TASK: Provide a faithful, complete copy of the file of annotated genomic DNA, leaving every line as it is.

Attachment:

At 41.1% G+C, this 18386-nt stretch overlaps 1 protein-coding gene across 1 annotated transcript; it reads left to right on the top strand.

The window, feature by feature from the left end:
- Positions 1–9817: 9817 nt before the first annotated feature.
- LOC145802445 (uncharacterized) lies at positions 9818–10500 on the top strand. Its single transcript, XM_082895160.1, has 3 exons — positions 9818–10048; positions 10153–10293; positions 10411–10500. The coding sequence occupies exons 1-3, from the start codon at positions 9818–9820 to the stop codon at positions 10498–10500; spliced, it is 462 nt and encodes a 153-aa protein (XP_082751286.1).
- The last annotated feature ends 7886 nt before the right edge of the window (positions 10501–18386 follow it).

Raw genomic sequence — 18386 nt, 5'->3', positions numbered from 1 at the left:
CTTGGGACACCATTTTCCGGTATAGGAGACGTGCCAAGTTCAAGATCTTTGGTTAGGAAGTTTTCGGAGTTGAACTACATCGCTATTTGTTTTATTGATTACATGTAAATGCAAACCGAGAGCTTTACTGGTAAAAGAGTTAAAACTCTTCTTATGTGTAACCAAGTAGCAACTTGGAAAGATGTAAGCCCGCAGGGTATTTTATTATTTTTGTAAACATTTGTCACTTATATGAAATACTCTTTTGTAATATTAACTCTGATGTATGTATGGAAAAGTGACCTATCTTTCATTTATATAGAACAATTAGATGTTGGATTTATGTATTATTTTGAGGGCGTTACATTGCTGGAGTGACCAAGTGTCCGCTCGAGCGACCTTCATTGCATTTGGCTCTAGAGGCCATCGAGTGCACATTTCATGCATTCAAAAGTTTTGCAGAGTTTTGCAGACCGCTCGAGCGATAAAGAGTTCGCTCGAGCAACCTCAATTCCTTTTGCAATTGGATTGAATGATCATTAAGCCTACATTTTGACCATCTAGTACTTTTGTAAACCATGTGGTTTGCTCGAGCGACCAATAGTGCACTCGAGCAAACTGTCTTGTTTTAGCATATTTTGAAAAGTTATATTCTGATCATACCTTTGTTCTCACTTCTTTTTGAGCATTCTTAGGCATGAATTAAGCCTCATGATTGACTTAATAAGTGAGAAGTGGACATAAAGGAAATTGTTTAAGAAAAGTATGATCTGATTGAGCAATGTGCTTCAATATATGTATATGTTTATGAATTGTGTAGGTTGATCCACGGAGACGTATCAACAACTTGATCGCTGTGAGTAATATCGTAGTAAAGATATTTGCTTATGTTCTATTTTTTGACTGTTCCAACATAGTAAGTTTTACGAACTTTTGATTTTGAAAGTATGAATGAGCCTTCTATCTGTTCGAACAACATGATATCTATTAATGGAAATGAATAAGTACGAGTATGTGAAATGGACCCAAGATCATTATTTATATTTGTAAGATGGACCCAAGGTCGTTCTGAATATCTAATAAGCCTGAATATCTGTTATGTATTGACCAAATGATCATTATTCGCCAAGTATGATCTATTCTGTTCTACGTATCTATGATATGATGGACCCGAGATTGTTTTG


At 41.1% G+C, this 18386-nt stretch overlaps 1 protein-coding gene across 1 annotated transcript; it reads left to right on the top strand.

The window, feature by feature from the left end:
- Positions 1–9817: 9817 nt before the first annotated feature.
- LOC145802445 (uncharacterized) lies at positions 9818–10500 on the top strand. Its single transcript, XM_082895160.1, has 3 exons — positions 9818–10048; positions 10153–10293; positions 10411–10500. The coding sequence occupies exons 1-3, from the start codon at positions 9818–9820 to the stop codon at positions 10498–10500; spliced, it is 462 nt and encodes a 153-aa protein (XP_082751286.1).
- The last annotated feature ends 7886 nt before the right edge of the window (positions 10501–18386 follow it).

Raw genomic sequence — 18386 nt, 5'->3', positions numbered from 1 at the left:
CTTGGGACACCATTTTCCGGTATAGGAGACGTGCCAAGTTCAAGATCTTTGGTTAGGAAGTTTTCGGAGTTGAACTACATCGCTATTTGTTTTATTGATTACATGTAAATGCAAACCGAGAGCTTTACTGGTAAAAGAGTTAAAACTCTTCTTATGTGTAACCAAGTAGCAACTTGGAAAGATGTAAGCCCGCAGGGTATTTTATTATTTTTGTAAACATTTGTCACTTATATGAAATACTCTTTTGTAATATTAACTCTGATGTATGTATGGAAAAGTGACCTATCTTTCATTTATATAGAACAATTAGATGTTGGATTTATGTATTATTTTGAGGGCGTTACATTGCTGGAGTGACCAAGTGTCCGCTCGAGCGACCTTCATTGCATTTGGCTCTAGAGGCCATCGAGTGCACATTTCATGCATTCAAAAGTTTTGCAGAGTTTTGCAGACCGCTCGAGCGATAAAGAGTTCGCTCGAGCAACCTCAATTCCTTTTGCAATTGGATTGAATGATCATTAAGCCTACATTTTGACCATCTAGTACTTTTGTAAACCATGTGGTTTGCTCGAGCGACCAATAGTGCACTCGAGCAAACTGTCTTGTTTTAGCATATTTTGAAAAGTTATATTCTGATCATACCTTTGTTCTCACTTCTTTTTGAGCATTCTTAGGCATGAATTAAGCCTCATGATTGACTTAATAAGTGAGAAGTGGACATAAAGGAAATTGTTTAAGAAAAGTATGATCTGATTGAGCAATGTGCTTCAATATATGTATATGTTTATGAATTGTGTAGGTTGATCCACGGAGACGTATCAACAACTTGATCGCTGTGAGTAATATCGTAGTAAAGATATTTGCTTATGTTCTATTTTTTGACTGTTCCAACATAGTAAGTTTTACGAACTTTTGATTTTGAAAGTATGAATGAGCCTTCTATCTGTTCGAACAACATGATATCTATTAATGGAAATGAATAAGTACGAGTATGTGAAATGGACCCAAGATCATTATTTATATTTGTAAGATGGACCCAAGGTCGTTCTGAATATCTAATAAGCCTGAATATCTGTTATGTATTGACCAAATGATCATTATTCGCCAAGTATGATCTATTCTGTTCTACGTATCTATGATATGATGGACCCGAGATTGTTTTG